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8/21/2014 8:06:00 AM
New city ordinance seeks to protect dogs left in cars on hot days
File photo
A new city ordinance gives law enforcement greater authority to protect animals left in hot cars.

File photo
A new city ordinance gives law enforcement greater authority to protect animals left in hot cars.
Ian Dunn
Editor

The Leavenworth City Council has passed a new ordinance designed to penalize those who leave their dogs in the car for extended periods of time on a hot day. At the Aug. 12 Leavenworth City Council meeting, Ordinance 1479 was amended, in regards to protection of animals.

The local ordinance was made necessary because recently Chelan County officials decided this matter would no longer be enforced in the city of Leavenworth. The council discussed the issue at the July 22 meeting, prompting Development Services Manager Nathan Pate to make some changes to the proposed ordinance.

"The council said, make it easier to use and side on the protection of the animal. What I've done is hopefully address the issues from last time," Pate said. "There are also some complications to make sure there is no overlap and make sure it is very clear for an enforcement officer to understand and use."

This is a parking citation, Pate said. There are other rules in place that protect animals that might be suffering or at risk of dying.

"This to take care of dogs that appear to be hot. The officer being able to address the folks around the car and the car owner, saying we have temps and duration time periods, should not have an animal in there, unintended," Pate said.

The ordinance establishes some guidelines for law enforcement. When the temperature is up to 70, a dog should not be left in the car longer than 30 minutes. When it is between 70-80 degrees, dogs should not be left in the car longer than 20 minutes. From 85-90, the dog should be left no longer than 10 minutes. At 95 degrees, a dog should not be left in the car for any amount of time.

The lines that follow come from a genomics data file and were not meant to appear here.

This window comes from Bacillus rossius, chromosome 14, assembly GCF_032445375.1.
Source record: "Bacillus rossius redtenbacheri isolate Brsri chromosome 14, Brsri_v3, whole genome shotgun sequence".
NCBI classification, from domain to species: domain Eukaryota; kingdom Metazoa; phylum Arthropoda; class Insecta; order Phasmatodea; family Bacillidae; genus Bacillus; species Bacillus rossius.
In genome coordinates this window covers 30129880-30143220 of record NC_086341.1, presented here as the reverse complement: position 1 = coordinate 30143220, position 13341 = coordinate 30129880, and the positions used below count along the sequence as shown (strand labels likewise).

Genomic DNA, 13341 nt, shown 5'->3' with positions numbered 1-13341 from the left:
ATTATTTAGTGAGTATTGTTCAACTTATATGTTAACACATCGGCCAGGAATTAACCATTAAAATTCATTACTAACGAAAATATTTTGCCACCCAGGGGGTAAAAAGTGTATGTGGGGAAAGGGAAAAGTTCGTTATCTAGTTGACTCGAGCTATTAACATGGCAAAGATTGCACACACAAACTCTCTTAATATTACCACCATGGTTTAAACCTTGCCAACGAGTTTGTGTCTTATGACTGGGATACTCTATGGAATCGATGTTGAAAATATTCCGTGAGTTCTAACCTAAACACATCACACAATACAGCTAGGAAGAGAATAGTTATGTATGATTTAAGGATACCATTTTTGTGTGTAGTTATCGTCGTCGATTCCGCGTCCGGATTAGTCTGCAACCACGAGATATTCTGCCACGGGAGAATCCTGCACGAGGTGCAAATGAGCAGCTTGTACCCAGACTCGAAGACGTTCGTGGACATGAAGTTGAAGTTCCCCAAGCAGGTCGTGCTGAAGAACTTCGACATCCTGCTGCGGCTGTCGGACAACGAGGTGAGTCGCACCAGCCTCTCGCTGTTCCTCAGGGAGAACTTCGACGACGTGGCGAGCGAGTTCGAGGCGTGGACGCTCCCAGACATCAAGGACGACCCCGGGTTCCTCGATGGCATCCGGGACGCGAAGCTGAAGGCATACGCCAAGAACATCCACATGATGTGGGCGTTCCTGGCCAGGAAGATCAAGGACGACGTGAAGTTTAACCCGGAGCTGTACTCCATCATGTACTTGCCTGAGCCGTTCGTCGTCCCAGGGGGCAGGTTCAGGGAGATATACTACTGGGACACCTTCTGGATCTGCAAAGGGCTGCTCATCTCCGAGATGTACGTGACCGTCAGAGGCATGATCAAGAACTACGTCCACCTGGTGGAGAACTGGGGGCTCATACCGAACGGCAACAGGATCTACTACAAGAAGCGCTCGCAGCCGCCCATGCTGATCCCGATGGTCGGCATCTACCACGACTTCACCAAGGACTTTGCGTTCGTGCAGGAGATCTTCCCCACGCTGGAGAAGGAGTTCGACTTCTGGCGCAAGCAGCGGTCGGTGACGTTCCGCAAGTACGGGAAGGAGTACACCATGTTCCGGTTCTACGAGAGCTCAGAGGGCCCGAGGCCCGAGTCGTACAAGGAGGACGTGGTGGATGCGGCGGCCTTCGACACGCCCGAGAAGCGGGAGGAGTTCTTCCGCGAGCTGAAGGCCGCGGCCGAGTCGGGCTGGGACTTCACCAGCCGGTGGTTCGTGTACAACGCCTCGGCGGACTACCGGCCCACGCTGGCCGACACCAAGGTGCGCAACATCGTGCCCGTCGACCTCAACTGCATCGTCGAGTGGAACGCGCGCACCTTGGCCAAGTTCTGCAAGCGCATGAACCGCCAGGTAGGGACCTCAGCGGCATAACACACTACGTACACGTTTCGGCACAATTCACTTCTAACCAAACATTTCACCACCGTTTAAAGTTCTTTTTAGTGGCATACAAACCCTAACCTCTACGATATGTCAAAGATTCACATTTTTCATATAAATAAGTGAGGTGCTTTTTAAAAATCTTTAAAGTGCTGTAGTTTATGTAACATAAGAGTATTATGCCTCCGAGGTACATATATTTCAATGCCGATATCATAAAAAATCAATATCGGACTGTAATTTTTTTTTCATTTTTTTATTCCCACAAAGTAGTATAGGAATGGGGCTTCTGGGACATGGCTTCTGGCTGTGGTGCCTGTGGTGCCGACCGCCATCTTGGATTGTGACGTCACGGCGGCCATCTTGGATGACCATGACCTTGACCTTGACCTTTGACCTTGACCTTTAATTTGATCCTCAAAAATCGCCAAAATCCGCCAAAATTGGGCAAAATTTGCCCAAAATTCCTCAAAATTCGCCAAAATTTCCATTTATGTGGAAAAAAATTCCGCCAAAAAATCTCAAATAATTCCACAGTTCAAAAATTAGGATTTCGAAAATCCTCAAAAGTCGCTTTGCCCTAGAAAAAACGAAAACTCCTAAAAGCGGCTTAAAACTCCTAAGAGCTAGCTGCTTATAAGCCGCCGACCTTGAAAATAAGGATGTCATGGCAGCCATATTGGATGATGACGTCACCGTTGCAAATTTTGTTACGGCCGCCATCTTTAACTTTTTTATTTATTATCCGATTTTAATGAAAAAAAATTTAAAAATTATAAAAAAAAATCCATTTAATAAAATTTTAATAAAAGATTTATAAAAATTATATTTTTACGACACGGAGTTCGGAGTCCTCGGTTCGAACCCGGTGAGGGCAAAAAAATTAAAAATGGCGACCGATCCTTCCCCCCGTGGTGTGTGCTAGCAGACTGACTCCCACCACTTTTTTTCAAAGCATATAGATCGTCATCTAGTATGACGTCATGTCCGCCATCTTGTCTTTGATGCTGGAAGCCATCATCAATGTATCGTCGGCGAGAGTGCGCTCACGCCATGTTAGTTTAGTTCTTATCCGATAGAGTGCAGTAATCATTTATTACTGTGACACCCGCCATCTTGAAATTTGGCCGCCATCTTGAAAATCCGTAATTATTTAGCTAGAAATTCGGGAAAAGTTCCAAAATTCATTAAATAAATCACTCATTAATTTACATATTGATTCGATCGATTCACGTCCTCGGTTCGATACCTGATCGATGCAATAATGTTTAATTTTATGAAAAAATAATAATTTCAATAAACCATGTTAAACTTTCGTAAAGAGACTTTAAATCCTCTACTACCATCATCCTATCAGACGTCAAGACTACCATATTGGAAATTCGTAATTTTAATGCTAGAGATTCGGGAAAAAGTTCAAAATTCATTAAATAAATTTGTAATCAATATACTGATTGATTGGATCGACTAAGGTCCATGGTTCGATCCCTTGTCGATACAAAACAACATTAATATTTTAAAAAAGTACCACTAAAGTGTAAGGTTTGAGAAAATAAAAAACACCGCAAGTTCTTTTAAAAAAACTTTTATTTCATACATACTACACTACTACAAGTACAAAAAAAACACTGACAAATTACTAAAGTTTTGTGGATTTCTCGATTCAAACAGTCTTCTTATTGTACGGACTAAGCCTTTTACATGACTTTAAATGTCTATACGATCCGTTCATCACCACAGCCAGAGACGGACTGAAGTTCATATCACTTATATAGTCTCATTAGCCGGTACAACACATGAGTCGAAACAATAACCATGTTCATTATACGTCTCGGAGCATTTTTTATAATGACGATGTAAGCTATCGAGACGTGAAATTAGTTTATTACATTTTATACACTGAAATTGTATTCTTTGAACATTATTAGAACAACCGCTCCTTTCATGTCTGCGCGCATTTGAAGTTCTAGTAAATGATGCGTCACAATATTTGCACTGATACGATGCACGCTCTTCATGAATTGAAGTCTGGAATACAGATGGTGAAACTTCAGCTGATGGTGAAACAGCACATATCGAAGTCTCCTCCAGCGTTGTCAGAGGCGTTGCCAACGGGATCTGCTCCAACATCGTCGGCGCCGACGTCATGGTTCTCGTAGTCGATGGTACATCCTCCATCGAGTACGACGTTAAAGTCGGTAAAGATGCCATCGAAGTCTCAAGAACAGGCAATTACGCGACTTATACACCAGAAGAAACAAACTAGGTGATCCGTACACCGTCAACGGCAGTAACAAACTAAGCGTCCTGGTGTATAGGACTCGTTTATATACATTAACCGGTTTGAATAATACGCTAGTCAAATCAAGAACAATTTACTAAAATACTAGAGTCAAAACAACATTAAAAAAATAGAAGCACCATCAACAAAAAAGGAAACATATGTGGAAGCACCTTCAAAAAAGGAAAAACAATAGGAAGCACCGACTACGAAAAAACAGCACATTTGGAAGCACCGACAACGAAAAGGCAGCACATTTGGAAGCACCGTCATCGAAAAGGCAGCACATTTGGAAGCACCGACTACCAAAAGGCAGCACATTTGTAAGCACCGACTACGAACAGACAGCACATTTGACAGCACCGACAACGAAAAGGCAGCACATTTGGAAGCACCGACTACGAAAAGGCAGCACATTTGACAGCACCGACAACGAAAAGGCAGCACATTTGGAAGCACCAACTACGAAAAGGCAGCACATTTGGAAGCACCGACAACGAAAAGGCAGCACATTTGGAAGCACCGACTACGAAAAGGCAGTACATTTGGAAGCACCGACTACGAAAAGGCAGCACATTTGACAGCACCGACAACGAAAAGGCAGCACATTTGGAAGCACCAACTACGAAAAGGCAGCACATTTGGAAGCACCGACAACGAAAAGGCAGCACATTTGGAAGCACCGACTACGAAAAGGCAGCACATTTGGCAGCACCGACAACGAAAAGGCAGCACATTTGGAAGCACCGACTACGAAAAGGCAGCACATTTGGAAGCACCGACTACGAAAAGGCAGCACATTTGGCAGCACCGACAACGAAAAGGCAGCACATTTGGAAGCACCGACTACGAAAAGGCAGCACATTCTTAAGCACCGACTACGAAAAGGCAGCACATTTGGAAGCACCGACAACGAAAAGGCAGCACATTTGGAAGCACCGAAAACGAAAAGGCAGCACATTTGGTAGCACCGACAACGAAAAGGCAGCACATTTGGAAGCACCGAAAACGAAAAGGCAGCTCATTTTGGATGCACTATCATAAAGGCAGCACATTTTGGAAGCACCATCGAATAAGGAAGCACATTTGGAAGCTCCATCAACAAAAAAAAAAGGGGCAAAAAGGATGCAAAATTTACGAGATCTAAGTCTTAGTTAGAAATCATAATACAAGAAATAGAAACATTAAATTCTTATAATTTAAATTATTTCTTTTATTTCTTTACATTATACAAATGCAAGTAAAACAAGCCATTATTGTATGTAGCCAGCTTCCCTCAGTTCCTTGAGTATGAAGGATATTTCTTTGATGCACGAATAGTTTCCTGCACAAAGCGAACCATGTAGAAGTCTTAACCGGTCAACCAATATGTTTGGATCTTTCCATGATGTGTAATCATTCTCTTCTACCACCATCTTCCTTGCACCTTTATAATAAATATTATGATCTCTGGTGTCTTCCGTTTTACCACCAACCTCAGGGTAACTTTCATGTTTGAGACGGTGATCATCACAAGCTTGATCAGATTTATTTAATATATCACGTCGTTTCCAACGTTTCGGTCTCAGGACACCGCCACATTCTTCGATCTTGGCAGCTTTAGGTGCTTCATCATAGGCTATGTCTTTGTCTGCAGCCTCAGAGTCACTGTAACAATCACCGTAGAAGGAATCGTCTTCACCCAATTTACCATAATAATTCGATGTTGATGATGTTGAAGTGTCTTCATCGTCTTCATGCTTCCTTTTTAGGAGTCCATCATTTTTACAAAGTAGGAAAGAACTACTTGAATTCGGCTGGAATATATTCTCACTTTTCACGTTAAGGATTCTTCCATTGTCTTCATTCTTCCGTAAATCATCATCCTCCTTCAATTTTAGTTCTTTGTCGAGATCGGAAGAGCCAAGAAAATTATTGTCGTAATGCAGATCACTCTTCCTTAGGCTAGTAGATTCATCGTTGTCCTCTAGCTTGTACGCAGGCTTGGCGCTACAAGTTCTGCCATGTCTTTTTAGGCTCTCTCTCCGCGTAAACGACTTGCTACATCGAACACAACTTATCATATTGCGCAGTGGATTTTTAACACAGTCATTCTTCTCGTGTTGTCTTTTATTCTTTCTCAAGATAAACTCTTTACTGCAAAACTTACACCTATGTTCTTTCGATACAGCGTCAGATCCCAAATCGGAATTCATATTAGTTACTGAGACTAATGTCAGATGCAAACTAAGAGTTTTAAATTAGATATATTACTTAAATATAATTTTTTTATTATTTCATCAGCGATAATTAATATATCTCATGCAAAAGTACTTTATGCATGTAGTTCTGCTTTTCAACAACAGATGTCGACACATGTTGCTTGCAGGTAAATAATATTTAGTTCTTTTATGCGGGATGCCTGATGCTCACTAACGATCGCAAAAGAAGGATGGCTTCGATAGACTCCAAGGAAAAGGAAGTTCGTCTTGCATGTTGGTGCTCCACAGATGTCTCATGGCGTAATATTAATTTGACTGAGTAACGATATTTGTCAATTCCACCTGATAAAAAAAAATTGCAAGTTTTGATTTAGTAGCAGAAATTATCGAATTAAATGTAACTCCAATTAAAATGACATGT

Leaving a dog in a car long enough to cause harm is actually a crime. Pate said a distressed dog is very easy to recognize by excessive panting, rapid breathing, drooling, difficulty standing, shivering, trembling and other factors.

"You'll see it in the animal. We've listed the signs of hyperthermia and stroke scenarios. They will be collapsed, not moving," Pate said. "It is pretty evident. It is up to the officer to make that call (to rescue the dog)."

Mayor Cheri Kelley Farivar said the Sheriff's Office could issue citations, and also the Pacific Patrol. In terms of monitoring the vehicles, Leavenworth City Administrator Joel Walinski said Pacific Patrol uses photographs.

"They use a time dated photograph of the vehicle, showing the license plate with a time and date stamp and probably showing the dog in the car," Walinski said. "Then come back in 20-30 minutes, take another photograph that is date stamped. Then issue a citation. I would imagine that is how the Sheriff's Office would do it."

Ian Dunn can be reached at 548-5286 or editor@leavenworthecho.com.





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